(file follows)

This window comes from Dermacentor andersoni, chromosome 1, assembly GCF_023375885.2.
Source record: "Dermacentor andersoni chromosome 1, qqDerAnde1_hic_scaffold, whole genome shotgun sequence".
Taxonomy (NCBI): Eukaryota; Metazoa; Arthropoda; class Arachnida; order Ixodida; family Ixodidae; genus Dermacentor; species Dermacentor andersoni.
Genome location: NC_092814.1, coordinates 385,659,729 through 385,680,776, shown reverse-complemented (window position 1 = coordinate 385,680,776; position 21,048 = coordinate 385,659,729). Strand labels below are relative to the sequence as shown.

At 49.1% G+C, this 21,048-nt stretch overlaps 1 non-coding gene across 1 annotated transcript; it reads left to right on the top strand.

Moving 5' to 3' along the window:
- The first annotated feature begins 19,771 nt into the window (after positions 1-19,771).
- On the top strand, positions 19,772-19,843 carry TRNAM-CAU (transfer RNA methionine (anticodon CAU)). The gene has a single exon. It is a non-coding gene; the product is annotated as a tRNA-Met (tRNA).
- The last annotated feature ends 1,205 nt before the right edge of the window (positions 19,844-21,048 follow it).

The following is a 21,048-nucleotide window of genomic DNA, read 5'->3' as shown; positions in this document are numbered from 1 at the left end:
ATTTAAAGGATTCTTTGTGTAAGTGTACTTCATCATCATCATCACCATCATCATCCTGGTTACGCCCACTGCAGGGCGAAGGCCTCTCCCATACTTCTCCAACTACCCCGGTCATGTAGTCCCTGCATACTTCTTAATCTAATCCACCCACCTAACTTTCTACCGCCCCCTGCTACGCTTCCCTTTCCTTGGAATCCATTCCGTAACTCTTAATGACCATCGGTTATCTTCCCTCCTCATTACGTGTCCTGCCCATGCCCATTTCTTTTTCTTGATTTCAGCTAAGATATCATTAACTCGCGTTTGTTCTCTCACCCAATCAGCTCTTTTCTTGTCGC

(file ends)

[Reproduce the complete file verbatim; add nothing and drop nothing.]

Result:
This window comes from Dermacentor andersoni, chromosome 1, assembly GCF_023375885.2.
Source record: "Dermacentor andersoni chromosome 1, qqDerAnde1_hic_scaffold, whole genome shotgun sequence".
Taxonomy (NCBI): Eukaryota; Metazoa; Arthropoda; class Arachnida; order Ixodida; family Ixodidae; genus Dermacentor; species Dermacentor andersoni.
Genome location: NC_092814.1, coordinates 385,659,729 through 385,680,776, shown reverse-complemented (window position 1 = coordinate 385,680,776; position 21,048 = coordinate 385,659,729). Strand labels below are relative to the sequence as shown.

At 49.1% G+C, this 21,048-nt stretch overlaps 1 non-coding gene across 1 annotated transcript; it reads left to right on the top strand.

Moving 5' to 3' along the window:
- The first annotated feature begins 19,771 nt into the window (after positions 1-19,771).
- On the top strand, positions 19,772-19,843 carry TRNAM-CAU (transfer RNA methionine (anticodon CAU)). The gene has a single exon. It is a non-coding gene; the product is annotated as a tRNA-Met (tRNA).
- The last annotated feature ends 1,205 nt before the right edge of the window (positions 19,844-21,048 follow it).

The following is a 21,048-nucleotide window of genomic DNA, read 5'->3' as shown; positions in this document are numbered from 1 at the left end:
ATTTAAAGGATTCTTTGTGTAAGTGTACTTCATCATCATCATCACCATCATCATCCTGGTTACGCCCACTGCAGGGCGAAGGCCTCTCCCATACTTCTCCAACTACCCCGGTCATGTAGTCCCTGCATACTTCTTAATCTAATCCACCCACCTAACTTTCTACCGCCCCCTGCTACGCTTCCCTTTCCTTGGAATCCATTCCGTAACTCTTAATGACCATCGGTTATCTTCCCTCCTCATTACGTGTCCTGCCCATGCCCATTTCTTTTTCTTGATTTCAGCTAAGATATCATTAACTCGCGTTTGTTCTCTCACCCAATCAGCTCTTTTCTTGTCGC